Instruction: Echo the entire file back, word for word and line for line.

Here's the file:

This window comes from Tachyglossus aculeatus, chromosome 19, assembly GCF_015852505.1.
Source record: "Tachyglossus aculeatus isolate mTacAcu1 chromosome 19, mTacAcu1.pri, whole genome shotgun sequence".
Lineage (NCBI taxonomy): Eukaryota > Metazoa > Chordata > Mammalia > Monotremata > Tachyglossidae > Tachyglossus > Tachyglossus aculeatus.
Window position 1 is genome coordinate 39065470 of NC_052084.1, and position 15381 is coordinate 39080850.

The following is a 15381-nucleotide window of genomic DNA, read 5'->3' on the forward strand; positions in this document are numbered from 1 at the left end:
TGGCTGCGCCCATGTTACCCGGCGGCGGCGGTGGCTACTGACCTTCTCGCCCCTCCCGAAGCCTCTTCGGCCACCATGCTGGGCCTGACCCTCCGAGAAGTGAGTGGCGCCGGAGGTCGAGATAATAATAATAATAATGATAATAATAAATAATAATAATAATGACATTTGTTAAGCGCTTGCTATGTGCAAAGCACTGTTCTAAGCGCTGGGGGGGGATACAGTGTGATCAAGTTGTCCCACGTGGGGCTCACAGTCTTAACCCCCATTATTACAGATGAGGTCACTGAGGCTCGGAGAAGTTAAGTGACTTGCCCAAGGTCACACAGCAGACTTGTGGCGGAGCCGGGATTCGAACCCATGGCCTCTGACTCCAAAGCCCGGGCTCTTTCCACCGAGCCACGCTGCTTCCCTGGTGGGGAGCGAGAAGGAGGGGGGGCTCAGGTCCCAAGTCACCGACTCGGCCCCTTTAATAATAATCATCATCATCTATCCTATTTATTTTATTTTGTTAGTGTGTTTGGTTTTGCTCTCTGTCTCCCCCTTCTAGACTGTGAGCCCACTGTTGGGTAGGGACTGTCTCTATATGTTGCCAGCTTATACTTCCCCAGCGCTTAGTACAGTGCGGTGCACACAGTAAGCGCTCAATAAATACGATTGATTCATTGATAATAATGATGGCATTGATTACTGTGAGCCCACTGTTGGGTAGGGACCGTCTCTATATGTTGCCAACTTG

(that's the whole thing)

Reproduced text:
This window comes from Tachyglossus aculeatus, chromosome 19, assembly GCF_015852505.1.
Source record: "Tachyglossus aculeatus isolate mTacAcu1 chromosome 19, mTacAcu1.pri, whole genome shotgun sequence".
Lineage (NCBI taxonomy): Eukaryota > Metazoa > Chordata > Mammalia > Monotremata > Tachyglossidae > Tachyglossus > Tachyglossus aculeatus.
Window position 1 is genome coordinate 39065470 of NC_052084.1, and position 15381 is coordinate 39080850.

The following is a 15381-nucleotide window of genomic DNA, read 5'->3' on the forward strand; positions in this document are numbered from 1 at the left end:
TGGCTGCGCCCATGTTACCCGGCGGCGGCGGTGGCTACTGACCTTCTCGCCCCTCCCGAAGCCTCTTCGGCCACCATGCTGGGCCTGACCCTCCGAGAAGTGAGTGGCGCCGGAGGTCGAGATAATAATAATAATAATGATAATAATAAATAATAATAATAATGACATTTGTTAAGCGCTTGCTATGTGCAAAGCACTGTTCTAAGCGCTGGGGGGGGATACAGTGTGATCAAGTTGTCCCACGTGGGGCTCACAGTCTTAACCCCCATTATTACAGATGAGGTCACTGAGGCTCGGAGAAGTTAAGTGACTTGCCCAAGGTCACACAGCAGACTTGTGGCGGAGCCGGGATTCGAACCCATGGCCTCTGACTCCAAAGCCCGGGCTCTTTCCACCGAGCCACGCTGCTTCCCTGGTGGGGAGCGAGAAGGAGGGGGGGCTCAGGTCCCAAGTCACCGACTCGGCCCCTTTAATAATAATCATCATCATCTATCCTATTTATTTTATTTTGTTAGTGTGTTTGGTTTTGCTCTCTGTCTCCCCCTTCTAGACTGTGAGCCCACTGTTGGGTAGGGACTGTCTCTATATGTTGCCAGCTTATACTTCCCCAGCGCTTAGTACAGTGCGGTGCACACAGTAAGCGCTCAATAAATACGATTGATTCATTGATAATAATGATGGCATTGATTACTGTGAGCCCACTGTTGGGTAGGGACCGTCTCTATATGTTGCCAACTTG